How She Got There: Chantel Waterbury, Founder and CEO of Chloe + Isabel

Posted Dec 10 2012 - 12:00pm

Name: Chantel Waterbury
Age: 37
Job Title and Description:  Founder and CEO of Chloe + Isabel                        
College/Major: Santa Clara University / Marketing Major with a Retail Studies Minor
Website: www.chloeandisabel.com
Twitter Handle: @chantelchloe

What does your current job entail? Is there such a thing as a typical day?
Chantel Waterbury:  I think the most important parts of my job include hiring the best people, providing a clear vision so that everyone is working toward the same goals and making sure they have the tools they need to get their jobs done as well as they can.  And there is definitely no such thing as a typical day!

What was your first entry-level job in your field and how did you get it?
CW: I went straight into Target Corporation’s assistant-buyer training program for their Mervyn’s California division and was placed in Fine/Bridge Jewelry. I was in a program called the Retail Management Institute at Santa Clara University, which has strong relationships with the upper management of most Corporate Retailers.  It made it easier to walk straight into corporate buying because of their well-known retail curriculum.

What is one thing you wish you knew about your industry when you first started out that you know now?
CW: Ecommerce was just launching as I began my retail career in 1997.  I wish I had realized how much big retailers would struggle to understand what it would mean for their businesses.  I would have partnered more with those merchant teams (since it was run separately) to help build compelling assortments online.  Instead, all effort was put on the in-store experience for many years.

Who is one person who changed your professional life for the better? 
CW: That is a really hard one because I’ve had so many amazing people and mentors along the way.  I would start at the beginning of my career with Catherine Coquillard, my first boss at Mervyn’s.  She gave me the gift of empowerment at the age of 22. I was running a department that didn’t have a buyer, and that was the best training experience I could have asked for.  There is nothing that can replace the act of learning while on the job. She also taught me early on the importance of building relationships.  Buyers have a powerful role because they are deciding what to buy, from whom and how much to spend.  You should never abuse the power that can come with a job. I built lifelong partnerships and friendships as a result.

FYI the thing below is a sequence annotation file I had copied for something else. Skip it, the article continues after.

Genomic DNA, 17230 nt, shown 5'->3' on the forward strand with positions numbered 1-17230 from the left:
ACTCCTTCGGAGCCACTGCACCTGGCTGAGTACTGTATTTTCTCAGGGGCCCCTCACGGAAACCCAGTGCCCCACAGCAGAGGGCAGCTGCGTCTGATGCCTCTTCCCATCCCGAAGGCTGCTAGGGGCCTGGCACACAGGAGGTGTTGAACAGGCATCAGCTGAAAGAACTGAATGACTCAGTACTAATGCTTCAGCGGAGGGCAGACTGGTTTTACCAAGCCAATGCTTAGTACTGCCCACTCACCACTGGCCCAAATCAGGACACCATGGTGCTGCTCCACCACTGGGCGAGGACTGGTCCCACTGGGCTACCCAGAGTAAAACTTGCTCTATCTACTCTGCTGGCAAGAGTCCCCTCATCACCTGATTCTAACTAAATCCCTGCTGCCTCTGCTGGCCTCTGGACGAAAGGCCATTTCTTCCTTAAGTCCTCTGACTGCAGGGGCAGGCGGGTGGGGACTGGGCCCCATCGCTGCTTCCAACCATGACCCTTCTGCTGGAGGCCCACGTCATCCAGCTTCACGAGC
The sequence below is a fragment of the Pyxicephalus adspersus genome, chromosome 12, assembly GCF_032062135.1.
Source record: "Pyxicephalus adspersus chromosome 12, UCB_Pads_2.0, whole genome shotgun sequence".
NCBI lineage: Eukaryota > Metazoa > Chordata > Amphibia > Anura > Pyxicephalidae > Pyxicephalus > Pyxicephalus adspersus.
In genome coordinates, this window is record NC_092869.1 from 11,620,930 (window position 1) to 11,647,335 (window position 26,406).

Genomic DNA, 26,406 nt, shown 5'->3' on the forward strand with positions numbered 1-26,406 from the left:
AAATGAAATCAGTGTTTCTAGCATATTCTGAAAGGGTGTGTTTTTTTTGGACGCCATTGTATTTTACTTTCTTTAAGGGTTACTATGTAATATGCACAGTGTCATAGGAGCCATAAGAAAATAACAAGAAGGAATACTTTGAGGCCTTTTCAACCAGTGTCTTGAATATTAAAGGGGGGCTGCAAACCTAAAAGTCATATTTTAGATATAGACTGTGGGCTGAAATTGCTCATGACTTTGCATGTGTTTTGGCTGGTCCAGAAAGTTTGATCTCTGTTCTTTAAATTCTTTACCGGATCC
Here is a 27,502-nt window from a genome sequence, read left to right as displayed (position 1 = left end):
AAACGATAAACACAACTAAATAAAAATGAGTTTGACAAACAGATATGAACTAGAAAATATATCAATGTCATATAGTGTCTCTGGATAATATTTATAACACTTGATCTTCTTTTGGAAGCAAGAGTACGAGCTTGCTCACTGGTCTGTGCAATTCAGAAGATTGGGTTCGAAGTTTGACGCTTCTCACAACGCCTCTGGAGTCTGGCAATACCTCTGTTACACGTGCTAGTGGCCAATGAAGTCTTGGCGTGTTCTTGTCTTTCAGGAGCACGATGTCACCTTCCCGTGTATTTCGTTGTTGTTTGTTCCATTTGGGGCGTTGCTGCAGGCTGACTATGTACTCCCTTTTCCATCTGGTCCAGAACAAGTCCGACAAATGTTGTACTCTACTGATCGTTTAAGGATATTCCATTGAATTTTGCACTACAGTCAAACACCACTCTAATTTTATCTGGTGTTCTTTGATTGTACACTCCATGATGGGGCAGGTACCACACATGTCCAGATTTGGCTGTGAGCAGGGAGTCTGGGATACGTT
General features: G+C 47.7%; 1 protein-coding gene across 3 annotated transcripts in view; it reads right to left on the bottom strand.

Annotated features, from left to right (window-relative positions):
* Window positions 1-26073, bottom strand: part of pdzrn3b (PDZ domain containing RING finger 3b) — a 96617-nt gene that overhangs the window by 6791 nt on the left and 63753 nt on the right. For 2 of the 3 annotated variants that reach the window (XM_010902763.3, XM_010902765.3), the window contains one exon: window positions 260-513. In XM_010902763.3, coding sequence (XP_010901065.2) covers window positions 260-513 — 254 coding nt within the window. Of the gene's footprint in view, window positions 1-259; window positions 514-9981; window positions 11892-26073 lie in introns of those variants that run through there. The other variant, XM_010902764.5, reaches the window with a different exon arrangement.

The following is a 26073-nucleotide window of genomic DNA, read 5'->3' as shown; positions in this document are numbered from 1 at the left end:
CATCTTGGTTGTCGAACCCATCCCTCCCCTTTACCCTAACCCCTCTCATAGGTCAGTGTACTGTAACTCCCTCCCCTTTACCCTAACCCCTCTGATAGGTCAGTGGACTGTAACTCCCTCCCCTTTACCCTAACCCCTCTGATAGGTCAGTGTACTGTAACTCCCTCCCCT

What words of wisdom do you find most valuable?
CW: I have two that I’ve turned to the most:

“It is better to ask for forgiveness than to ask for permission.” – an EVP at Mervyn’s

I was able to quickly build new businesses within multi-billion dollar companies because of this quote.  If he only knew how often I turned to this little nugget of advice!  But be careful how you use this one…

“It’s with what cannot be taught that one succeeds.” – Coco Chanel

Many people start out with similar experiences, degrees, etc.  While this is important to have as a solid foundation to build from, find what you are passionate about and explore what it looks like through your unique lens. There is only one you.  

What is one mistake you made along the way and what did you learn from it?
CW: Early on, I was sometimes so focused on “speed to market” or growing my businesses quickly that I forgot to bring everyone along for the ride.  Teamwork is incredibly important and the coordination with cross-functional partners is something that can take time to learn.  Try to limit the surprises between you and your partners – celebrate success together.

What is the best part of your job?
CW: First and foremost, our merchandisers are amazing!  I also love working with a team of people who inspire and amaze me every day and creating something from scratch.  I guess there are a lot of things!

What do you look for when considering hiring someone?
CW: They must have passion for the role they are filling, aptitude and growth potential within the role and culture fit. They do not necessarily need experience in that role. I’ve had many people who seemed unqualified on paper surprise me in a wonderful way.

What advice would you give to a 20-something with similar aspirations?
CW: Take jobs that you think will help you get to your goal. That may mean taking internships with little to no pay.  Also, be willing to wear multiple hats. I was always willing to do things beyond the scope of my job to help the greater good of the company and my team.  It will allow you to explore other areas and expand your skill set.  And always approach things with a positive attitude – it makes a HUGE difference!

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